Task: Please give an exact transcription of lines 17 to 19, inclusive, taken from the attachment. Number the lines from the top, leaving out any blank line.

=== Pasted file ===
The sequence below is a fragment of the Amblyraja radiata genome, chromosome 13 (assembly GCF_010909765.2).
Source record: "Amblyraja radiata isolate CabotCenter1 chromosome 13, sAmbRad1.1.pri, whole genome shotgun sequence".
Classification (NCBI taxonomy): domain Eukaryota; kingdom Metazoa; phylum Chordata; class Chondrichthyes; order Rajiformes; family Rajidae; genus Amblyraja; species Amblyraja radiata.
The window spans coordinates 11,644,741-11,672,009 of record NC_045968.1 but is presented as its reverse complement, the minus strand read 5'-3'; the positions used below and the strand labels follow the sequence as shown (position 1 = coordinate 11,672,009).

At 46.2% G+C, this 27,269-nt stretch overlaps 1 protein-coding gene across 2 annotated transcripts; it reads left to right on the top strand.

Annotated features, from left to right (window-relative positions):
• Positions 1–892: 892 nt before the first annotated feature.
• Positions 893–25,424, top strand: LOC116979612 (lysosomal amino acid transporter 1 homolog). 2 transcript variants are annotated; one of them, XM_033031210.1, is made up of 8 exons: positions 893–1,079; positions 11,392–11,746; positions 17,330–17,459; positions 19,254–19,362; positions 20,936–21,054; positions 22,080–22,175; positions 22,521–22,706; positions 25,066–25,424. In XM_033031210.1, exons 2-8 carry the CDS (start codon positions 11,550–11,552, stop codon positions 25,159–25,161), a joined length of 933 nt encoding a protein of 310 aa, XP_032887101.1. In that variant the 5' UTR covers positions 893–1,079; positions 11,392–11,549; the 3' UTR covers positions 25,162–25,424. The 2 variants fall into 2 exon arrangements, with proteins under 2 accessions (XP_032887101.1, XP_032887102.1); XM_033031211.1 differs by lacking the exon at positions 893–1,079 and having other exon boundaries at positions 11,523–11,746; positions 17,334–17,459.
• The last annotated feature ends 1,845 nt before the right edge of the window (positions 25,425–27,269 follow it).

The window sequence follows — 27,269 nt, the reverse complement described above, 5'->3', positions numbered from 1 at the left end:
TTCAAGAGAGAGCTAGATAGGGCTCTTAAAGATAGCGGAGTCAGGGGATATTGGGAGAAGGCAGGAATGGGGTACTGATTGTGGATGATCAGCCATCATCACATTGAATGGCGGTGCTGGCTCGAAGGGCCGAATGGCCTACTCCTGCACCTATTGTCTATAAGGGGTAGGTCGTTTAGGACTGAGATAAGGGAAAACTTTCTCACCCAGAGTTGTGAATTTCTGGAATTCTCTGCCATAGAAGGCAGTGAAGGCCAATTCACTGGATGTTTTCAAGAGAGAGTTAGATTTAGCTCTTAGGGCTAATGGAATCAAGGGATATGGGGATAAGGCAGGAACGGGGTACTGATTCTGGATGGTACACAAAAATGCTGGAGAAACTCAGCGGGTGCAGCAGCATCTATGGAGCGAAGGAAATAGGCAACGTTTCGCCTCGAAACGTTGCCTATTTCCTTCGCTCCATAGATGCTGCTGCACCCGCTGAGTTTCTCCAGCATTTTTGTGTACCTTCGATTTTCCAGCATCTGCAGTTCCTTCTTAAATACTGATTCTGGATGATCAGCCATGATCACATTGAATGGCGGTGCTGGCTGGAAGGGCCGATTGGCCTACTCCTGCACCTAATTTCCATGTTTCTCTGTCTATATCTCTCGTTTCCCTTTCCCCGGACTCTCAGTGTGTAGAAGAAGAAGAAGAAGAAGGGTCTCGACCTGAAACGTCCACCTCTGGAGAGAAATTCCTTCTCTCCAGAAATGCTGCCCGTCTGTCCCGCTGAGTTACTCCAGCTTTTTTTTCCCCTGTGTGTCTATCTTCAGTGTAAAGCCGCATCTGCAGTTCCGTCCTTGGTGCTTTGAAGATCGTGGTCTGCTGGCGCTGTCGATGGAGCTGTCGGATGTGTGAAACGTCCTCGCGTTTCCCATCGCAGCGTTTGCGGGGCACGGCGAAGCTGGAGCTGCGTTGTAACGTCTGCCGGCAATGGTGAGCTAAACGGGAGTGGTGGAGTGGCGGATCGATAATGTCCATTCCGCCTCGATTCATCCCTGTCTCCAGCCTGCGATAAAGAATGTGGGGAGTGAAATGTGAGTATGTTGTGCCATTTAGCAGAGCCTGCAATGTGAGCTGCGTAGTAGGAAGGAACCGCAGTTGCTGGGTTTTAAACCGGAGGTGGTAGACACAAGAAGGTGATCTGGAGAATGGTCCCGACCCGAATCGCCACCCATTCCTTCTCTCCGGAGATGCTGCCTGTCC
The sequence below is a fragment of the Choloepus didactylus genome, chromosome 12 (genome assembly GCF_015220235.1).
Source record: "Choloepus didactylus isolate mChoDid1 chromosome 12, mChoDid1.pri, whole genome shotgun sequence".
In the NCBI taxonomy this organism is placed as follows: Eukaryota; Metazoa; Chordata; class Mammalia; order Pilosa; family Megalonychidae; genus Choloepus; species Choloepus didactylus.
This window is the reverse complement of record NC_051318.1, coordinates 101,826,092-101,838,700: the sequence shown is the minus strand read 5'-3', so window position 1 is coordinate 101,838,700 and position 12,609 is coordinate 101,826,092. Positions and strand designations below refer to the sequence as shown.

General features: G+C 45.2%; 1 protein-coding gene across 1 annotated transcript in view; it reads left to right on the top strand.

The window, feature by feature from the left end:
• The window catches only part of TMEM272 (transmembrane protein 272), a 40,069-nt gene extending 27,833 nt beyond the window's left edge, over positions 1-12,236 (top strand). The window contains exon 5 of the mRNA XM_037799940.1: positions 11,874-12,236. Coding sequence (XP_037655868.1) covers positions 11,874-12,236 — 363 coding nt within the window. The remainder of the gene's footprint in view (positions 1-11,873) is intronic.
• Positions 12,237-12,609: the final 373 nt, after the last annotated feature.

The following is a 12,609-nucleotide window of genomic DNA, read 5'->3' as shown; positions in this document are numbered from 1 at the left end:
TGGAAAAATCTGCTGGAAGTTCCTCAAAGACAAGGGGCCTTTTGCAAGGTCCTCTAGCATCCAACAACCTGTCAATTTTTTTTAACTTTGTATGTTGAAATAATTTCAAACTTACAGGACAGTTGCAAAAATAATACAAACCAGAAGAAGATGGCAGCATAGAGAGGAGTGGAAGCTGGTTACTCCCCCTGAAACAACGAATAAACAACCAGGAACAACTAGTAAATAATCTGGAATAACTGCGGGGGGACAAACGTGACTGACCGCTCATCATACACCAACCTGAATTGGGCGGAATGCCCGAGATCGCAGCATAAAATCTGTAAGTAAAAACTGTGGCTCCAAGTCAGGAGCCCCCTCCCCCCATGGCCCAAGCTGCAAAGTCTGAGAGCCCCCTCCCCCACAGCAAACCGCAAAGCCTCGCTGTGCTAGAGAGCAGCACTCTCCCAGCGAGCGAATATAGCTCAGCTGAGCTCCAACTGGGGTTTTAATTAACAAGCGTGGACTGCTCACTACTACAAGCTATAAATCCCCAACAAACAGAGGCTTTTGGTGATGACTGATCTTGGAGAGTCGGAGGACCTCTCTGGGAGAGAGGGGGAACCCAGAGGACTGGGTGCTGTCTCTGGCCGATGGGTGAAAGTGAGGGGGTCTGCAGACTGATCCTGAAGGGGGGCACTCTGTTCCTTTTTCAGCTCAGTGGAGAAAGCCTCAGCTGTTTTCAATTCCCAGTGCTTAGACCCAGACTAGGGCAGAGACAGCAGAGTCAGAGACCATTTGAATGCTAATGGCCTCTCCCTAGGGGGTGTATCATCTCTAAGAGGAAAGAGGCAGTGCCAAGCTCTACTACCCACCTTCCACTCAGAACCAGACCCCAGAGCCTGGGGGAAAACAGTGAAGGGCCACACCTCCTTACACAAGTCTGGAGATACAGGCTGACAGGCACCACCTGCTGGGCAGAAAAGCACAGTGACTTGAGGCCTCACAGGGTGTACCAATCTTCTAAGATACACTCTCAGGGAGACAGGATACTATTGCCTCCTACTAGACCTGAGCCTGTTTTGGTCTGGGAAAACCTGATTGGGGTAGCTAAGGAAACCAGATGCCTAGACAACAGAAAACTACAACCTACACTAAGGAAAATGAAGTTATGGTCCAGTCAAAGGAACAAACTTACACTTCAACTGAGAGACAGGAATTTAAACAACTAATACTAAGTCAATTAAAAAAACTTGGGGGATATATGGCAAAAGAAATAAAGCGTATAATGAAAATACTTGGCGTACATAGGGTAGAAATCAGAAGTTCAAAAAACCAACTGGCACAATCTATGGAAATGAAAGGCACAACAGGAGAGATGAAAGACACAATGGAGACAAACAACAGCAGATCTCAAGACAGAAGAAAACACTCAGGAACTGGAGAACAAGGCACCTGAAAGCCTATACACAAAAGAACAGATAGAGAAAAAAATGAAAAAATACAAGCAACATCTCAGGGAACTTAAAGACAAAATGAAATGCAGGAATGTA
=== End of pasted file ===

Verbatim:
The window, feature by feature from the left end:
• The window catches only part of TMEM272 (transmembrane protein 272), a 40,069-nt gene extending 27,833 nt beyond the window's left edge, over positions 1-12,236 (top strand). The window contains exon 5 of the mRNA XM_037799940.1: positions 11,874-12,236. Coding sequence (XP_037655868.1) covers positions 11,874-12,236 — 363 coding nt within the window. The remainder of the gene's footprint in view (positions 1-11,873) is intronic.
• Positions 12,237-12,609: the final 373 nt, after the last annotated feature.